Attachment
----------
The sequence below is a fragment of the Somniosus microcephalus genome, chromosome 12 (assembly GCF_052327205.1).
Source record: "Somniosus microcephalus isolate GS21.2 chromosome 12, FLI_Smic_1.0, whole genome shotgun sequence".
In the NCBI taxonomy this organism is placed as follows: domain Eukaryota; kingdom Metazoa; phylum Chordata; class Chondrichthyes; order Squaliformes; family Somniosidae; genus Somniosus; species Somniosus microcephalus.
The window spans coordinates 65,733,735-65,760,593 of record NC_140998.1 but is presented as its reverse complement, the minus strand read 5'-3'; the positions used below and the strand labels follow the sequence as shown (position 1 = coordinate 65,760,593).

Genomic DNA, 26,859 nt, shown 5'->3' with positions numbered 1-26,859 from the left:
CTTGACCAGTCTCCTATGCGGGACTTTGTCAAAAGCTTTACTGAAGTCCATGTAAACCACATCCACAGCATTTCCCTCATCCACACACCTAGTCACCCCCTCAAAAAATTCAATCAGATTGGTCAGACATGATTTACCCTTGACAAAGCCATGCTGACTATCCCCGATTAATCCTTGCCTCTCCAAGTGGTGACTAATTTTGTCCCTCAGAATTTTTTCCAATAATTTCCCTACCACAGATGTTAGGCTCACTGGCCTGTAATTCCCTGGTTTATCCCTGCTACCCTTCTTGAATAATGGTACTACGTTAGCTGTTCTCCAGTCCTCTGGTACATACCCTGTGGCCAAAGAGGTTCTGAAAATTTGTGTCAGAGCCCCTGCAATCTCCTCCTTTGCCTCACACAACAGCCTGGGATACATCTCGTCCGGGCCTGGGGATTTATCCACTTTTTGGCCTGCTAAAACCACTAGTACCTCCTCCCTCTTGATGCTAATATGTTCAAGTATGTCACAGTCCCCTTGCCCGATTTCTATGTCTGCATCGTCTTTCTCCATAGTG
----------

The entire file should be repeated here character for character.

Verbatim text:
The sequence below is a fragment of the Somniosus microcephalus genome, chromosome 12 (assembly GCF_052327205.1).
Source record: "Somniosus microcephalus isolate GS21.2 chromosome 12, FLI_Smic_1.0, whole genome shotgun sequence".
In the NCBI taxonomy this organism is placed as follows: domain Eukaryota; kingdom Metazoa; phylum Chordata; class Chondrichthyes; order Squaliformes; family Somniosidae; genus Somniosus; species Somniosus microcephalus.
The window spans coordinates 65,733,735-65,760,593 of record NC_140998.1 but is presented as its reverse complement, the minus strand read 5'-3'; the positions used below and the strand labels follow the sequence as shown (position 1 = coordinate 65,760,593).

Genomic DNA, 26,859 nt, shown 5'->3' with positions numbered 1-26,859 from the left:
CTTGACCAGTCTCCTATGCGGGACTTTGTCAAAAGCTTTACTGAAGTCCATGTAAACCACATCCACAGCATTTCCCTCATCCACACACCTAGTCACCCCCTCAAAAAATTCAATCAGATTGGTCAGACATGATTTACCCTTGACAAAGCCATGCTGACTATCCCCGATTAATCCTTGCCTCTCCAAGTGGTGACTAATTTTGTCCCTCAGAATTTTTTCCAATAATTTCCCTACCACAGATGTTAGGCTCACTGGCCTGTAATTCCCTGGTTTATCCCTGCTACCCTTCTTGAATAATGGTACTACGTTAGCTGTTCTCCAGTCCTCTGGTACATACCCTGTGGCCAAAGAGGTTCTGAAAATTTGTGTCAGAGCCCCTGCAATCTCCTCCTTTGCCTCACACAACAGCCTGGGATACATCTCGTCCGGGCCTGGGGATTTATCCACTTTTTGGCCTGCTAAAACCACTAGTACCTCCTCCCTCTTGATGCTAATATGTTCAAGTATGTCACAGTCCCCTTGCCCGATTTCTATGTCTGCATCGTCTTTCTCCATAGTG